Letter to the Editor: Do it for RBG 

To the Editor: 

A few years ago, when I was still in middle school, I had a reading buddy – a kid who was probably in the first grade at the time. I was supposed to read her a book once a week for a few weeks during my English class. One day, I chose to read to her a picture book about the life of Ruth Bader Ginsburg. I’ll be perfectly honest: I picked the book more for me than for her. But as I relayed the life of one of the greatest feminist icons of all time to this child who I barely knew, I felt her whole demeanor change. She was quiet for the whole time I was readingwhich was a first. The next week, she told me as soon as I sat down that she wanted me to reread that same book. She did the same the next week, and the week after that, right until the last day.  

can’t remember when I first learned about Ruth Bader Ginsburg. Her massive presence has simply been a fact of life – like Beyoncé. Ginsburg’s time on the Supreme Court began a decade before I was even born. So I am reckoning with the hole that she’s left behind, not only on the court and in our country, but in me.  

A loss this great is so hard to comprehend that it can be helpful to tackle it in small portions. It doesn’t make it easier, but it has helped me some.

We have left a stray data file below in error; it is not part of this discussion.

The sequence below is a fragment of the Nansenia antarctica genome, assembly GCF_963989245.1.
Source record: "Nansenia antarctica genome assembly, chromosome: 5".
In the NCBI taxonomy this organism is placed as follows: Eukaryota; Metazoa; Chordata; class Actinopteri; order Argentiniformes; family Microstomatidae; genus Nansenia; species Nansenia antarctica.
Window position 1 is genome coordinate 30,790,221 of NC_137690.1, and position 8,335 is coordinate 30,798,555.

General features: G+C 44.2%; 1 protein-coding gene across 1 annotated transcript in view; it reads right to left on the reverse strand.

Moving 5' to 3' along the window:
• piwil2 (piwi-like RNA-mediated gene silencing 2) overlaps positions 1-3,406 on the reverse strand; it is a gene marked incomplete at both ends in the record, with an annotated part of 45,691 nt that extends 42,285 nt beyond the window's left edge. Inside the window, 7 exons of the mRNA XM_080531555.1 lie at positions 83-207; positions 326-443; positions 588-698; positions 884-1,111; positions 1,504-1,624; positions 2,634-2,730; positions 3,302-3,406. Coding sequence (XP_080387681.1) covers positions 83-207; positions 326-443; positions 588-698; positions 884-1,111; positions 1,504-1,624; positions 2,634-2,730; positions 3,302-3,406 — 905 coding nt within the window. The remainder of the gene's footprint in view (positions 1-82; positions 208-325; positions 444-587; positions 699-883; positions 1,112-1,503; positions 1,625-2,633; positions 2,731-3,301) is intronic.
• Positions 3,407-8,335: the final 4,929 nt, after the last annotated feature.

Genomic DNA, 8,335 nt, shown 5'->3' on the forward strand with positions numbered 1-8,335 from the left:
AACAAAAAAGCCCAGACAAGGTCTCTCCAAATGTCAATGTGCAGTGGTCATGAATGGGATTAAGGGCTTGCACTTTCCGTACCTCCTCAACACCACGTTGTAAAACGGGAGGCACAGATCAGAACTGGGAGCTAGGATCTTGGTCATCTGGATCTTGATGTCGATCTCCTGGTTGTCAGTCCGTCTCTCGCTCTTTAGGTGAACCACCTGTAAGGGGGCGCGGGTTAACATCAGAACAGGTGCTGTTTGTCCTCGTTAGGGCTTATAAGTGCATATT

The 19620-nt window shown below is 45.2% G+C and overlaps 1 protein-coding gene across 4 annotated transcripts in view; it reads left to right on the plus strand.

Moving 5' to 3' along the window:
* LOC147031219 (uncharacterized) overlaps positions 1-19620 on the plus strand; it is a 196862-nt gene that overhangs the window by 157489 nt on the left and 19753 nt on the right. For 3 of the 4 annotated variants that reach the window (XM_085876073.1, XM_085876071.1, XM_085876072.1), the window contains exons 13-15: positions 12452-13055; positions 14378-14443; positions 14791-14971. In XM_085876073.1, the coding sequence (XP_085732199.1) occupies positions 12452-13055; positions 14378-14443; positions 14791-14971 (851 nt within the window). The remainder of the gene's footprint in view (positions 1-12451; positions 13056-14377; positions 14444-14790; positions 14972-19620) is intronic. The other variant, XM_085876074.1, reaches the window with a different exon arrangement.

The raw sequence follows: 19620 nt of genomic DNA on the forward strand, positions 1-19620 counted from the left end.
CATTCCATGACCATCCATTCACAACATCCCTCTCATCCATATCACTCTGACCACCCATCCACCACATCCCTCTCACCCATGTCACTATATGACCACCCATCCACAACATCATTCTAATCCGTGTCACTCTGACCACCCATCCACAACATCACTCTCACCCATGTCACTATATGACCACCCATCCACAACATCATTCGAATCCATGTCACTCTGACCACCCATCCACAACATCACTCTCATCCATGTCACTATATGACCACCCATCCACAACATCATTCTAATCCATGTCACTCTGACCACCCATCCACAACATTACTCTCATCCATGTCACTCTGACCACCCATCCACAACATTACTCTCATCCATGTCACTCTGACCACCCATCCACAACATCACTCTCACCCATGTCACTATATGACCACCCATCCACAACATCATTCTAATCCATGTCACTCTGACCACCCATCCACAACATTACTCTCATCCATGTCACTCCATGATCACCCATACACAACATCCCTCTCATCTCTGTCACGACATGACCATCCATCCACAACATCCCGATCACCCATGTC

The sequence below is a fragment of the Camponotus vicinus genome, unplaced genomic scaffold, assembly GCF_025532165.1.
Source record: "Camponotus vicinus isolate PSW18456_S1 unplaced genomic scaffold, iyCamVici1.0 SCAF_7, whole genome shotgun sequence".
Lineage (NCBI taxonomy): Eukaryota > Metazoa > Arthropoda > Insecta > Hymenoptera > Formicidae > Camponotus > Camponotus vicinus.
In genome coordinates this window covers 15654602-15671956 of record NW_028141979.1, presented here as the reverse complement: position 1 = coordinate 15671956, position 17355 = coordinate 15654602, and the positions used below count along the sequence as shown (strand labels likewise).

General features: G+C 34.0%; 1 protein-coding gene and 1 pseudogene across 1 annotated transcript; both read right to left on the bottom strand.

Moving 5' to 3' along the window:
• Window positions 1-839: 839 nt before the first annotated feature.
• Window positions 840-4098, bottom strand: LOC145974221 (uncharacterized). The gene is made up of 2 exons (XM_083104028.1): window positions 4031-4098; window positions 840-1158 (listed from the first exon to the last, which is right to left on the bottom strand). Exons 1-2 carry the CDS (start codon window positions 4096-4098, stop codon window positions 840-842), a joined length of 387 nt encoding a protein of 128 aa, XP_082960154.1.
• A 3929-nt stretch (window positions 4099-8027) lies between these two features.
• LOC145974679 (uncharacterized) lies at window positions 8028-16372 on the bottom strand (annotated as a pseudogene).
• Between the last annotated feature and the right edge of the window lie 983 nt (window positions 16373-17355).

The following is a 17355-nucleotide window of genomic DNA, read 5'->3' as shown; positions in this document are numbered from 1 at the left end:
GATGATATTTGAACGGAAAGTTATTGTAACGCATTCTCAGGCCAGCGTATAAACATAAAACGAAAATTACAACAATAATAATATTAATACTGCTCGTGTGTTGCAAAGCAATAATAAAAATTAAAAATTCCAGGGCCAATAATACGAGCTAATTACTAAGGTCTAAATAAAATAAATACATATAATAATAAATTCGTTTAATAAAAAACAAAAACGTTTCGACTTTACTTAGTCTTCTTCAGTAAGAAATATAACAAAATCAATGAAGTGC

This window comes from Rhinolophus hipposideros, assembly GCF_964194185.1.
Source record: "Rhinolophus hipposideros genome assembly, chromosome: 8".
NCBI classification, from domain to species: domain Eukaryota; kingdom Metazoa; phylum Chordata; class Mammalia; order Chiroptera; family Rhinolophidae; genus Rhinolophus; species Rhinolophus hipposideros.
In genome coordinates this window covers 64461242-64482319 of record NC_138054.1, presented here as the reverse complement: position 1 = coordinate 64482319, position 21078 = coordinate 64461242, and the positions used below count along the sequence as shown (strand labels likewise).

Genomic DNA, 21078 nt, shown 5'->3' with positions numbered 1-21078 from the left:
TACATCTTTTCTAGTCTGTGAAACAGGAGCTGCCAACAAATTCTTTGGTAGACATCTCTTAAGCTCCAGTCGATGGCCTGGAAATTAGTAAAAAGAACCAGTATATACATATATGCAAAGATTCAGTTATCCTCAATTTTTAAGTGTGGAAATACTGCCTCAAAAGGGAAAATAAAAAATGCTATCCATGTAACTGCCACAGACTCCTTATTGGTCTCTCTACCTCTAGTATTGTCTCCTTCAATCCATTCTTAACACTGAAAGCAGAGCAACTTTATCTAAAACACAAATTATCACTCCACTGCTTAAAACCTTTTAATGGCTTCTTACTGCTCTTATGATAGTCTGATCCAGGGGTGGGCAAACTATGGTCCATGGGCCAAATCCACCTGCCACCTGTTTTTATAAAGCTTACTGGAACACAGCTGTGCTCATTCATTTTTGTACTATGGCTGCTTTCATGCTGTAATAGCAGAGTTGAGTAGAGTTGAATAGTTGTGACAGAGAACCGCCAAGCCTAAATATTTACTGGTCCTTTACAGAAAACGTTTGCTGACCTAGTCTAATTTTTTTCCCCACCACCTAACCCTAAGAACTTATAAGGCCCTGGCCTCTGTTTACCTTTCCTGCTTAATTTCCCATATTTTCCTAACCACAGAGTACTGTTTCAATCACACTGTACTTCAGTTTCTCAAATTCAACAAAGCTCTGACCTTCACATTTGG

I choose to focus – at least now, at least today – on the ways that Justice Ginsburg changed our country outside of the law. I am choosing to focus on how her very existence was responsible for massive shifts in our national identity. I want to focus on the little girl in thick-rimmed glasses with big dreams and uncooperative hair trying to grow into her own radical dorkiness. The little girl who turned to the second woman ever appointed to the Supreme Court of the United States of America so that she might see her own potential and be in awe of it.  

Because the “Notorious RBG changed everything in that way, too.  

It is vitally important to look to the future and figure out how we’re going to get through the next couple of months. And I know that all of you have heard this before and will hear it again, but I beg of you: vote. I am 10 months too young, but a lot of you don’t have that excuse. Vote.  

While it is scary to think about the consequences of her death at this moment in history, I hope that we, as a nation, can take some time to focus on her life. Because what an incredible life. What a privilege to have lived with Ruth watching over us. Protecting us. In all of the 2020 insanity, it is also vital to take a moment to sit with RBG’s legacy, with her words, with her work. To sit in gratitude and pride for her impact on so many young women like me, her impact on all of us. Let’s do that now before getting back up tomorrow and continuing this fight.  

Ruby Mahoney 

Bar Harbor 

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